An 1830 map of Whitehall Plantation shows a sandy road gently curving through a grove of live oak trees, leading to a lodge overlooking the Savannah River. Much has changed since then.
The plantation is now part of the Georgia Port Authority’s Garden City Terminal, a high-tech, high-volume facility marked by swirling truck traffic and towering powerful cranes. But some reminders still stand.
A dozen or so live oaks remain from that grove. Most of them are more than 200 years old. One dates back to 1649 or so. Its trunk diameter is roughly 7.5 feet and its canopy diameter some 146 feet. Many of its branches curve gracefully and stretch almost to the ground.
Shannon Baughman of Bartlett Tree Experts has monitored and treated these live oaks for the GPA for years. The 1649 tree “is substantially better now” than it was six or seven years ago, said Baughman. All the underbrush has been cleared, and it’s on an annual fertilizer program. It even has lightning protection, a copper wire that runs its length and ends at a buried grounding rod.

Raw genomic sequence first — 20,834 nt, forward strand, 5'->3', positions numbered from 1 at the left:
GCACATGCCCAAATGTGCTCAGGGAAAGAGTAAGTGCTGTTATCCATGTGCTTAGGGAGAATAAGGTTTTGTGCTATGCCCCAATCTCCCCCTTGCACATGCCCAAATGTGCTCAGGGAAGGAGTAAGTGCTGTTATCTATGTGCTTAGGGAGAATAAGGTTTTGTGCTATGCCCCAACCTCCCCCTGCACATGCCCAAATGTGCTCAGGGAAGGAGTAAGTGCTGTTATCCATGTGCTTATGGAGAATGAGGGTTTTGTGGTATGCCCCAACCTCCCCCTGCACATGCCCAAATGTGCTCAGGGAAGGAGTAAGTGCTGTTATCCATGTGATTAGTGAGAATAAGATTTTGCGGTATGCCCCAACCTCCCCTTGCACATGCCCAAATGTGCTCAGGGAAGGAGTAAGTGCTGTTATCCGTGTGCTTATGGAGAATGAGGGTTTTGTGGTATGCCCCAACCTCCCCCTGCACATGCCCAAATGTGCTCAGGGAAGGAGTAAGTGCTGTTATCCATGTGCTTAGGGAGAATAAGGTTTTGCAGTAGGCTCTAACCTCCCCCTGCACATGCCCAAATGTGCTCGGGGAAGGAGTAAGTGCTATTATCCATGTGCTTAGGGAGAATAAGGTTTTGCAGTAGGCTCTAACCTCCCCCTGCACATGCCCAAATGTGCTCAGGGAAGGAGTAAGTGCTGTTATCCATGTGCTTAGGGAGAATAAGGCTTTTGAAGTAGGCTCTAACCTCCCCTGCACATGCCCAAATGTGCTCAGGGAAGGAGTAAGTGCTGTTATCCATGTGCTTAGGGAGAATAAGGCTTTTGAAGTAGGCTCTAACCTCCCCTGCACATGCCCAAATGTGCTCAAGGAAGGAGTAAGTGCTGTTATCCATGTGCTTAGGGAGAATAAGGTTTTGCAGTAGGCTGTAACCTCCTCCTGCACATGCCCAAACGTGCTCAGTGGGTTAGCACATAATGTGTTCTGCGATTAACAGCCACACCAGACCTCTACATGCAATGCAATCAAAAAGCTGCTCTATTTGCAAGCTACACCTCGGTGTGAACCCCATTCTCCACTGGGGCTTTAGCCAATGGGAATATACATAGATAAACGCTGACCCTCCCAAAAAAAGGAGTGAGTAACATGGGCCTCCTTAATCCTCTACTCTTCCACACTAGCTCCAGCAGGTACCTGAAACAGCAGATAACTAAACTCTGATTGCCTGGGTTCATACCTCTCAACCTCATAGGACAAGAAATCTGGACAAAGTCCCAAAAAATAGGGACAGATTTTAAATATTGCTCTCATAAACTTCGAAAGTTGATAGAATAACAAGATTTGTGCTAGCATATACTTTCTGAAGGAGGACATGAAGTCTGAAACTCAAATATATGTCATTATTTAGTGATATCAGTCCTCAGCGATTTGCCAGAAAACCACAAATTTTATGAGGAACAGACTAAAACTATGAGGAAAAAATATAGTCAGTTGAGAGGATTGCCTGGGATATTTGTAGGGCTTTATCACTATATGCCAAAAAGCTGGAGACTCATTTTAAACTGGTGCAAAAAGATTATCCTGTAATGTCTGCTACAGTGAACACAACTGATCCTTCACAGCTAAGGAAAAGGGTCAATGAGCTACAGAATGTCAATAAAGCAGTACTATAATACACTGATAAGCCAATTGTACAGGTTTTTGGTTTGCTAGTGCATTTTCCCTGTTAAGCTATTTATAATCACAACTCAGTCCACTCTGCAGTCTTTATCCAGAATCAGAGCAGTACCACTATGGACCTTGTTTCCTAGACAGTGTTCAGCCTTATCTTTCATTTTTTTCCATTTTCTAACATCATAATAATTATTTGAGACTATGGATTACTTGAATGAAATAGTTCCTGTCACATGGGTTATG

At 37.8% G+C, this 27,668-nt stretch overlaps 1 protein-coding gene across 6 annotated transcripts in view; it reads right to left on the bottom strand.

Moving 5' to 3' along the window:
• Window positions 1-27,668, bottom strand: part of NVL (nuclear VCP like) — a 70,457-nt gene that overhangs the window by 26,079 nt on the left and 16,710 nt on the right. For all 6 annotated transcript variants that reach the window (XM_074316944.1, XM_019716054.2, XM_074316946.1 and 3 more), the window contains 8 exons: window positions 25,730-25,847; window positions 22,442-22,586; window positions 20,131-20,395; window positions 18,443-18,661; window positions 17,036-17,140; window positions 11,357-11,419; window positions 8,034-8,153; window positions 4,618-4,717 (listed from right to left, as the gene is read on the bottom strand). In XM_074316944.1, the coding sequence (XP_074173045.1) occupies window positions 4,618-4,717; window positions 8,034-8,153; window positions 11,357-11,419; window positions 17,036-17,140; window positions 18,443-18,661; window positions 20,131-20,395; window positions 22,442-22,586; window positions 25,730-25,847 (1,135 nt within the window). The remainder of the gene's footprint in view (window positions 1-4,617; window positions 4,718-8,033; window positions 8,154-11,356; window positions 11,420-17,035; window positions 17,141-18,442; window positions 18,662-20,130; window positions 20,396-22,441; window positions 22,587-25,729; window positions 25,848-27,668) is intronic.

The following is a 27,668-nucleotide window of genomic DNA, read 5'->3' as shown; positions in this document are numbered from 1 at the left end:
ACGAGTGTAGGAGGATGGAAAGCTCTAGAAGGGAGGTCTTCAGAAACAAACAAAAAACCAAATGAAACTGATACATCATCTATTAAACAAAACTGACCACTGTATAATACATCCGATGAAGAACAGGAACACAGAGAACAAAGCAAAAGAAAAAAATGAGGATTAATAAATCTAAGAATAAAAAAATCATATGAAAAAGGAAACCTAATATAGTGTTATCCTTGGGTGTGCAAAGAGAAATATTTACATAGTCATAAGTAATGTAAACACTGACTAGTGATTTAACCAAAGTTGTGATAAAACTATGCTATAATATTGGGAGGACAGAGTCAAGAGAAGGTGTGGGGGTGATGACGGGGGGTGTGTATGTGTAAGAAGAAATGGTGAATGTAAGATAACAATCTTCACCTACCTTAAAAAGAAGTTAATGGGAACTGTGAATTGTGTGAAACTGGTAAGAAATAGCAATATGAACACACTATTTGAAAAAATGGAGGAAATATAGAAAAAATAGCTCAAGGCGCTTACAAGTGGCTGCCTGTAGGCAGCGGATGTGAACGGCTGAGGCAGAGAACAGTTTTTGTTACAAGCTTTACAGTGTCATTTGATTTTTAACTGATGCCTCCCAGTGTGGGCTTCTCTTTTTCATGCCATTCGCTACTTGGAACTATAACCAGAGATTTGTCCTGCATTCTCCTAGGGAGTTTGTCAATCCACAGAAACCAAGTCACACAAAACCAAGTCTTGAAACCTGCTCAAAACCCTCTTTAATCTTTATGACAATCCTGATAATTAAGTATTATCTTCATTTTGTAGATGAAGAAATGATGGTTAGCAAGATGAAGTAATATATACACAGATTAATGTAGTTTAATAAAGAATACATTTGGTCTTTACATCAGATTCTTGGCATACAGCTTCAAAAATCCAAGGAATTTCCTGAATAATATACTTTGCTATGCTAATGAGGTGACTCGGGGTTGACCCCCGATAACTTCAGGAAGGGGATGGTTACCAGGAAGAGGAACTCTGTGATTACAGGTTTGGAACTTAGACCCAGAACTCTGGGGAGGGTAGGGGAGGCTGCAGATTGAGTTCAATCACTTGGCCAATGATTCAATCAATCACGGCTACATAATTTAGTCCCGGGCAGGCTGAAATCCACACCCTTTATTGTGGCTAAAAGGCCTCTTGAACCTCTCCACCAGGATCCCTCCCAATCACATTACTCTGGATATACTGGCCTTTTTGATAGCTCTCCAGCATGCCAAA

Under that canopy of care, this small stretch once again reflects the era when Whitehall had “the reputation of being one of the most beautiful plantation sites on the river.” To protect that, the GPA, on Arbor Day of 2013, announced that it had placed the live oaks under protective governance in perpetuity.
So now, if you stand at the trunk of the 1649 tree and look back, a portion of Whitehall Plantation’s stately, old oak allée, and its sandy passage, are still vibrant and visible. And that won’t change.
Sources: “Images of America: Savannah River Plantations, Photographs from the Collection of the Georgia Historical Society,” by Frank T. Wheeler; “Whitehall Plantation,” The Georgia Historical Quarterly, Vol. 26, No. 2 (June 1942), pp. 129-155, by the Savannah Unit, Georgia Writers’ Project, Works Progress Administration in Georgia; gaports.com; savannahnow.com.